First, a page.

2008 spring prelim 2 solutions

# 2008 spring prelim 2 solutions - Preliminary Examination II...

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Preliminary Examination II Computer Science 312, Cornell University 15 April 2008 Solutions This exam seems to have been tougher than the ﬁrst one. The smoothed histogram of scores looked like this: 0 20 40 60 80 100 0 0.2 0.4 0.6 0.8 1 1. Cookie [2 pts] 1

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What kind of cookie did you take? 2. True/False [14 pts] (parts a–???) (a) The adjacency matrix representation of a graph with N nodes (vertices) and E edges takes O ( N ) space. False (b) Mutators have observable side effects. True (c) Closed hashing exhibits poor performance when α is close to 1. True (d) Suppose we resize hash tables by growing the array by a constant amount, rather than by doubling. Then the amortized asymptotic performance of inserting one element into the hash table would be O ( n ) in the number of elements, rather than O (1) . True (e) According to the red-black tree invariant, the smallest number of nodes that will guarantee the tree contains a red node is 4. False: it’s 2 (f) Red-black trees have a representation invariant that is strictly stronger than that of binary search trees. True (g) Amortized worst-case performance cannot be worse than (nonamortized) worst-case performance. True 3. The Zardoz Imperative [10 pts] Give a value that causes the expression to evaluate to 42 if the box is replaced by that value. Your answer may not contain any integer constants. let datatype mlist = Nil | Cons of int * (mlist ref) val cells: mlist = Cons(20, ref(Cons(21, ref(Cons(23, ref Nil))))) (* the value for refrobulate may not contain any integer constants. *) val refrobulate: mlist -> unit = in refrobulate cells; case cells of Cons (n1, c1) => (case !c1 of Cons (n2, c2) => (case !c2 of Cons (n3, c3) => n2 + n3 | Nil => 0) | Nil => 0) | Nil => 0 end 2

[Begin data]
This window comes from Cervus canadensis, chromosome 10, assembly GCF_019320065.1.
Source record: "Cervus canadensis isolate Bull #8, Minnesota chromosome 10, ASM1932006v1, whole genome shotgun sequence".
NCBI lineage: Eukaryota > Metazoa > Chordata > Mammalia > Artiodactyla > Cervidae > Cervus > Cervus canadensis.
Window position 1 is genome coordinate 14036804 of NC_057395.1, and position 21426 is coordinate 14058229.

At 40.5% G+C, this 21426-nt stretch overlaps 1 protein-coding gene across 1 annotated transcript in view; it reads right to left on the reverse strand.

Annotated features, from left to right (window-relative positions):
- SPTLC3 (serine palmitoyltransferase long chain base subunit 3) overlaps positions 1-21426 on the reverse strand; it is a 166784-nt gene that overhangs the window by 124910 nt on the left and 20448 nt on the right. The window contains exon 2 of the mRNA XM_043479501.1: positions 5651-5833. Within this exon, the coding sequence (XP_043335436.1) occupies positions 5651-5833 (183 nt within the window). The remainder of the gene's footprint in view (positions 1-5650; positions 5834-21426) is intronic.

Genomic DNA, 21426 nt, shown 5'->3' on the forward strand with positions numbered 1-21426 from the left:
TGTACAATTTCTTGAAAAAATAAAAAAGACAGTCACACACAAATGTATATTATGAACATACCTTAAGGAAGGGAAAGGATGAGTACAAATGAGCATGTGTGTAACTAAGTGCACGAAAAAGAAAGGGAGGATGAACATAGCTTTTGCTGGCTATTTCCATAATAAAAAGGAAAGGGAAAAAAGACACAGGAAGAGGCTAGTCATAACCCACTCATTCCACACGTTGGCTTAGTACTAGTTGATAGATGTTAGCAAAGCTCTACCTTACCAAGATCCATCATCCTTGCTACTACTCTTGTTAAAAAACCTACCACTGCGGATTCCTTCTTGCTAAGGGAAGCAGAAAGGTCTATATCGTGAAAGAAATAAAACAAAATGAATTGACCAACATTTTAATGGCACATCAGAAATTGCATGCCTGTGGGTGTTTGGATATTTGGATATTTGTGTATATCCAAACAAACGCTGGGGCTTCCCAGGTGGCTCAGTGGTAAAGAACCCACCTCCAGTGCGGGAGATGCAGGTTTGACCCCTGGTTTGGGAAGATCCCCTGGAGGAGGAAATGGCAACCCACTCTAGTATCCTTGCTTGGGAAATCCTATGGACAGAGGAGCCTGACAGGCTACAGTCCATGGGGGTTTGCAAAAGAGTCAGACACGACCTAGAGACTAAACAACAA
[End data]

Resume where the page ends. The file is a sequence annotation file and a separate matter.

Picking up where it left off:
Answer: fn lst => case lst of Cons (n1, c1) => case !c1 of Cons(n2, c2) => c2 := !c1 or: fn lst => case lst of Cons(n1, ref(c1 as Cons(n2,c2)) => c2 := !c1 or even: fn Cons(n1, ref(c1 as Cons(n2,c2)) => c2 := !c1 4. Asymptotic complexity [24 pts] (parts a–???) A matrix is a two-dimensional array of numbers. Two square matrices with n elements on a side each contain n 2 elements. The conventional algorithm for multiplying two square matrices of size n takes Θ( n 3 ) time. However, there is an asymptotically more efﬁcient algorithms, and in fact, a tight lower bound on the complexity of matrix multiplication is unknown. In

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2008 spring prelim 2 solutions - Preliminary Examination II...

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